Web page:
Ergosterol (1) was obtained as colourless solid, showing UV activity during TLC, which turned violet on spraying with anisaldehyde/sulphuric acid and changed latter to blue. Structure of 1 was confirmed by different spectroscopic means (EI MS, 1H, 13C/APT NMR), chromatographic and comparison with literature [15, 16]. Ergosterol plays an important role as inhibitor of lipid per-oxidation and showed strong DPPH radical scavenging activity as well [17, 18], along with its cytotoxicity against HL-60 cells [19], MCF-7 cell line [20].

2.3.2. Butyrolactone-I (2)

The molecular weight of 2 was established as 424 Dalton by ESI MS, having the corresponding molecular formula C24H24O7 and 13 unsaturation bonds. 1H/H,H COSY NMR spectra of 2 showed two o-doublets (J ~ 8.8 Hz) each of 2H at δ 7.57 and 6.86, being for 1,4-disubstituted aromatic residue, along with three signals at δ 6.50, 6.48 and 6.40 representing 1,3,4-trisubstituted aromatic ring. A triplet signal of 1H was at δ 5.05, representing an olefinic methine linked to a doublet methylene signal appeared at δ 3.06. A 3H methoxy group (3.76); doublet of an AB methylene group (δ 3.42) attached to sp2 system; and further two singlet methyls were visible at δ 1.65 and 1.56, representing a prenyl system.

According to the 13C NMR/HMQC spectra of compound 2, 22 carbon signals representing 24 carbons were displayed, including 2 carbonyls (δ 171.6 and 170.3), 2 sp2 oxygenated carbons (δ 159.3, 155.0) of phenolic systems, along with 5 quaternary carbons (δ 139.6-123.1). Two 2CH sp2 methine signals (130.4 and 116.6) for 1,4-disubstituted benzene ring beside to four sp2 methines (δ 132.4-115.0). In the aliphatic region, signals for quaternary oxygenated methine (δ 86.8), methoxy (53.8), two methylenes (δ 39.6, 28.7) and two methyls (δ 25.9, 17.8) were assigned. Finally, structure of 2 was further deduced on the basis of HMBC experimental data, and comparison with literature as Butyrolactone-I [21, 22]. Butyrolactone-I (2) was reported as a lipid lowering agent of Lovastatin × [19, 23, 24], showing antiproliferative activity against colon, pancreatic carcinoma, human lung cancer and prostatic cancer [2530] (Figure 2).
Figure 2

H,H COSY (↔) and HMBC (→) correlations of butyrolactone-I (2).

2.3.3. Aspulvinone H (3)

Based on the ESI MS, the molecular weight of 3 was deduced as 432 Dalton, and the corresponding molecular formula as C27H28O5, containing 14 unsaturation bonds, as closely related to butyrolactone-I (2). 1H NMR spectrum of 3 showed six confused doublets each of 1H between δ 7.81 and 6.73, being of two unsymmetrical tri-substituted aromatic residues, and singlet methine at δ 6.22. A multiplet of 2H (δ 5.36), 4H of two attached sp2-bounded methylenes (δ 3.40-3.00) and multiplet signal (δ 1.75, 12H) of four sp2-linked methyls, assigning two prenyl systems. Based on the revealed NMR data and molecular formula, and search in AntiBase [2], structure of 3 was fixed as aspulvinone H [31].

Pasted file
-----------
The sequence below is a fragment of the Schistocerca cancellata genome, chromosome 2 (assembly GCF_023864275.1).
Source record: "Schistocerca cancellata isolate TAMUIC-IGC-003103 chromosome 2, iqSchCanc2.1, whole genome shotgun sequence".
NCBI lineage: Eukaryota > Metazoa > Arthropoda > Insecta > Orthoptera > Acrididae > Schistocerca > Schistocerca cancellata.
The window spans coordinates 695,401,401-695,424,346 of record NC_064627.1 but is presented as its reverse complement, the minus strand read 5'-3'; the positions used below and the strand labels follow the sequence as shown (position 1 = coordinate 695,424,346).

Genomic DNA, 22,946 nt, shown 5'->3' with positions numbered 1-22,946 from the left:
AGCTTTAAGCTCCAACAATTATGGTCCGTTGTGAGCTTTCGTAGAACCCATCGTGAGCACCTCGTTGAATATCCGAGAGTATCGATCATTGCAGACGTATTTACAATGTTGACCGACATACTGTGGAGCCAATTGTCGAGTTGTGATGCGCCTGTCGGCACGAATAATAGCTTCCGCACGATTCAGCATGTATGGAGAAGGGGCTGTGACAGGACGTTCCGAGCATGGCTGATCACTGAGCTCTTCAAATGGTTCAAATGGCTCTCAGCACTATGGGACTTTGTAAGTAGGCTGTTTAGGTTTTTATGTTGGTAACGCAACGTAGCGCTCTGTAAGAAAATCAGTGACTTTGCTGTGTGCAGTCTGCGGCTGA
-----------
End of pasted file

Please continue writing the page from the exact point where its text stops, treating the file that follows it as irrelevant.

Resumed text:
2.3.4. 6-Methylsalicylic acid (4)

According to the ESI mass spectra, the molecular weight of 4 was deduced as 152 Dalton. The 1H NMR spectrum displayed three 1H resonating signals in the aromatic region (7.07, 6.63, 6.59), being of 1,2,3-trisubstiuted aromatic ring (J ~ 7.5-8.2 Hz) together with a singlet 3H of an aromatic bounded methyl (δ 2.56). Based on the 13C NMR spectrum, compound 4 displayed eight carbon signals, including one quaternary (δ 176). Two further deep field quaternaries were visible (δ 162.7 and 142.7) for a-peri-hydroxy and methyl-sp2 attached carbons, respectively. Three sp2 methines (δ 132.2, 122.9, 115.1), one quaternary (δ 119.5) and a methyl signal (δ 23.3). In accordance, 2-Hydroxy-6-methyl-benzoic acid (4) was recognized [32, 33] as antifungal substance [34], in addition to its analgesic [35], herbicidal [36] and antiacne activities [37].

2.3.5. Terrein (5)

The molecular weight of 5 was deduced as 154 Dalton (C8H10O3), bearing four double bond equivalents. The 1H NMR/H,H COSY spectrum of 5 showed two signals at δ 6.82 and 6.42 (J ~ 15 Hz), representing a trans-olefinic double bond, attached to a doublet methyl (δ 1.97), constructing a terminal propene system. A further singlet (δ 5.99) being of an olefinic methine and two doublets each of 1H (δ 4.67, 4.07, J ~ 2.8 Hz) corresponding to adjacent oxy-methines. According to 13C NMR/HMQC spectra, eight carbon signals were displayed, including an acetophenone carbonyl (δ 205.6) and a deep field sp2 quaternary carbon (δ 170.8); three sp2 methines (δ 141.8, 126.4 and 125.9), two sp3 oxy-methines (δ 82.4, 78.1) and one sp2-bounded methyl group (19.5).

A final interpretation of 5 was carried out by HMBC experiment (Figure 3), fixing the structure as 4,5-dihydroxy-3-propenyl-cyclopent-2-enone; terrein [38, 39]. Terrein (5) has a hypopigmentary effect in Mel-Ab cells, and it is a strongly down-regulator of melanin synthesis by reducing tyrosinase production [40], and inhibit human platelet aggregation [41]. Terrein showed a strong antiproliferative effect on skin equivalents [42] and as proteasome inhibitor and anti-tumoral drug [43].
Figure 3

H, H COSY (▬) and HMBC (→) correlations of Terrein (5).

2.3.6. Butyrolactone-V (6)